I’ve looked at Zoe once or twice in the past, but it never quite grabbed enough of my interest for me to bother installing it. If you aren’t familiar with Zoe, it’s a Java-based email search proxy thing that they’ve never really been able to explain on their website. Yesterday I was searching for more information on Near-Time Flow, and came across a blog entry by Tom Malaher titled “Google your Email”:
Who needs GMail? You’ve got your own CPU and Disk space, use it. ZOE lets you read and search your email (with Lucene), without supplying helpful related advertising. Not to mention that it also has a very cool non-linear email access metaphor. Forget Inbox/Sent Mail/…customFolders.. you just browse.
Ah, finally–someone explains the point of Zoe. It’s basically a personal email search engine. Once I got that, I grabbed a copy and tried it out. It’s trivial to install–just extract the files from the archive and double-click on Zoe.jar. Zoe runs its own web server on port 10080, and automatically fires up your favorite browser when it starts. The web interface is intuitive and reasonable attractive, and it’s easy to add new POP or IMAP accounts and have Zoe import mail from them. While it’s possible to use Zoe as a web-based mail reader, it’s not really very good at that–it doesn’t do folders at all, and I can’t figure out how to get it to do threads, but that’s not really a problem, because it’s not supposed to be used for normal mail reading: it’s a search engine, not a mail reader.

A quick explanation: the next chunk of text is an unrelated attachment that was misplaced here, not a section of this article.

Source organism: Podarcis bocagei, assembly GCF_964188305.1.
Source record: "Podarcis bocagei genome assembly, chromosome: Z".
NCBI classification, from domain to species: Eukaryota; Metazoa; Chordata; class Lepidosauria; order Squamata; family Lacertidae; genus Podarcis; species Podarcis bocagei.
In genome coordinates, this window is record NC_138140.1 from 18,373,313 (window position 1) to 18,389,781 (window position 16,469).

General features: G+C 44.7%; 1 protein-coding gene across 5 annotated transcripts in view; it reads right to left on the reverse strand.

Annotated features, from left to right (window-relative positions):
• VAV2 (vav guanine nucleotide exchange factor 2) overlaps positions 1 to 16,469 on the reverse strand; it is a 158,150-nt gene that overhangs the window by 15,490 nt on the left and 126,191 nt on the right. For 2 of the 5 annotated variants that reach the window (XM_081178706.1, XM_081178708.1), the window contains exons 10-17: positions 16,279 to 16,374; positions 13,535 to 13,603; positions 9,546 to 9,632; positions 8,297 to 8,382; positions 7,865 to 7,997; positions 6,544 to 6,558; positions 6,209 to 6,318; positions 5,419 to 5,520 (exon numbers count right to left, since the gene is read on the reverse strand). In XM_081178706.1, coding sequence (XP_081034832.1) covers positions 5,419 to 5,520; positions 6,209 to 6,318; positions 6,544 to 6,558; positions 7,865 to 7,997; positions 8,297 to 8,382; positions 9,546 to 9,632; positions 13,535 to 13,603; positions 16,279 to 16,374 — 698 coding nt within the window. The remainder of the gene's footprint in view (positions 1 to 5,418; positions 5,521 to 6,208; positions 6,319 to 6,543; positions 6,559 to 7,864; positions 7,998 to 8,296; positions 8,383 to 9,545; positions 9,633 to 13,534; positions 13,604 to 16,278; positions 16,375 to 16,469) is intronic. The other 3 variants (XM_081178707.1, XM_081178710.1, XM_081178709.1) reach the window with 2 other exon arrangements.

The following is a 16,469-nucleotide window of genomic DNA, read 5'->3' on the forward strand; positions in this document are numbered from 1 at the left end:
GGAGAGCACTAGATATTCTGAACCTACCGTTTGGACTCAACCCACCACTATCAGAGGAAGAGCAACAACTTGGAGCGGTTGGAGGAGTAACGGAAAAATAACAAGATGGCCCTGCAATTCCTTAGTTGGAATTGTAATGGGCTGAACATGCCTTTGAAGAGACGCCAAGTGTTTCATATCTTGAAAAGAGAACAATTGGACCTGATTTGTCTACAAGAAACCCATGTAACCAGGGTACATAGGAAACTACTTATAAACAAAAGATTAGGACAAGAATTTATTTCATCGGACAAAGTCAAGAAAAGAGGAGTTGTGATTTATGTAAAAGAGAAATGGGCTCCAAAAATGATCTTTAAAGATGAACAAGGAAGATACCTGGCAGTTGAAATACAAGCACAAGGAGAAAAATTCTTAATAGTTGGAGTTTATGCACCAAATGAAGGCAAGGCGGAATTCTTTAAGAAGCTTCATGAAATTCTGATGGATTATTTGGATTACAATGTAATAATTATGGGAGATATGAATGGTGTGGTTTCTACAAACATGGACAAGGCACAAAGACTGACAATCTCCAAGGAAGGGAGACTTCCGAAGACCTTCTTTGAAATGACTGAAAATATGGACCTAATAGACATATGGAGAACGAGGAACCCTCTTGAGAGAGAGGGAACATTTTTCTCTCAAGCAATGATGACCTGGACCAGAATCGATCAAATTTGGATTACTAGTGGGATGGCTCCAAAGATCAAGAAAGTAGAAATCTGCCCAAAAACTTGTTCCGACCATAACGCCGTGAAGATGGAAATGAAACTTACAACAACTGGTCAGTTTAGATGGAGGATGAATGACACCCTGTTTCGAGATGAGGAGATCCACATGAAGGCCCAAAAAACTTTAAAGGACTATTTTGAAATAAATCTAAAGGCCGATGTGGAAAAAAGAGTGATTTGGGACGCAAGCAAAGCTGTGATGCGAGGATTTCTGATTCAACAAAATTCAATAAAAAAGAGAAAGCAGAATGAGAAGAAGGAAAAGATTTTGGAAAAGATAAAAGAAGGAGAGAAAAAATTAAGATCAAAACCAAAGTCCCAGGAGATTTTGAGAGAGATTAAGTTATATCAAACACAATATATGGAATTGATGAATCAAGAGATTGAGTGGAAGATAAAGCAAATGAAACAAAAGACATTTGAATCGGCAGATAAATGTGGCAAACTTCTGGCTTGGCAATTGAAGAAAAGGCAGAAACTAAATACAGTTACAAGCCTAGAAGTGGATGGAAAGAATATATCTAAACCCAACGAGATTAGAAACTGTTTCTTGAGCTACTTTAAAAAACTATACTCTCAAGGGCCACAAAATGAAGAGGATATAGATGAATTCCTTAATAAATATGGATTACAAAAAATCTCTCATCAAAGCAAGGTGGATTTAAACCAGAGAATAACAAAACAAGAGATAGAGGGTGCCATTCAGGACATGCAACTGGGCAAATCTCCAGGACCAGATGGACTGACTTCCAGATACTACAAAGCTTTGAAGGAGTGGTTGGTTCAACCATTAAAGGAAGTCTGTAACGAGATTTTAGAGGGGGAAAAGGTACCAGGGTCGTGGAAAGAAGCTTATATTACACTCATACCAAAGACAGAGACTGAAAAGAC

I probably have around 100,000 messages sitting in assorted IMAP mail boxes in various places, and Zoe is the first program that I’ve found that is actually usable for searching them. OS X’s Mail program isn’t very good at searching huge volumes of mail, particularly when most of it lives on IMAP servers.
The big problem with Zoe is its resource needs–it’s written in Java, and wants at least 70 MB of RAM when it’s running on my laptop, plus a few hundred MB of disk space. I just don’t have enough free RAM on my laptop to add another 70+ MB program, so I’m going to try running it on one of my Linux servers at home and see how that goes.
A couple points about Zoe: while its UI is predictable and easy to use, its documentation is nearly non-existant. Like Asterisk, you’re stuck using Google to search mailing lists and third-party wikis to find details. Zoe really needs a more detailed configuration interface. As it is, a lot of less-common features need to be controlled by editing Java property files.
It’s an easy install, though, and it’s very usable right out of the box, so I’d recommend installing it and checking it out.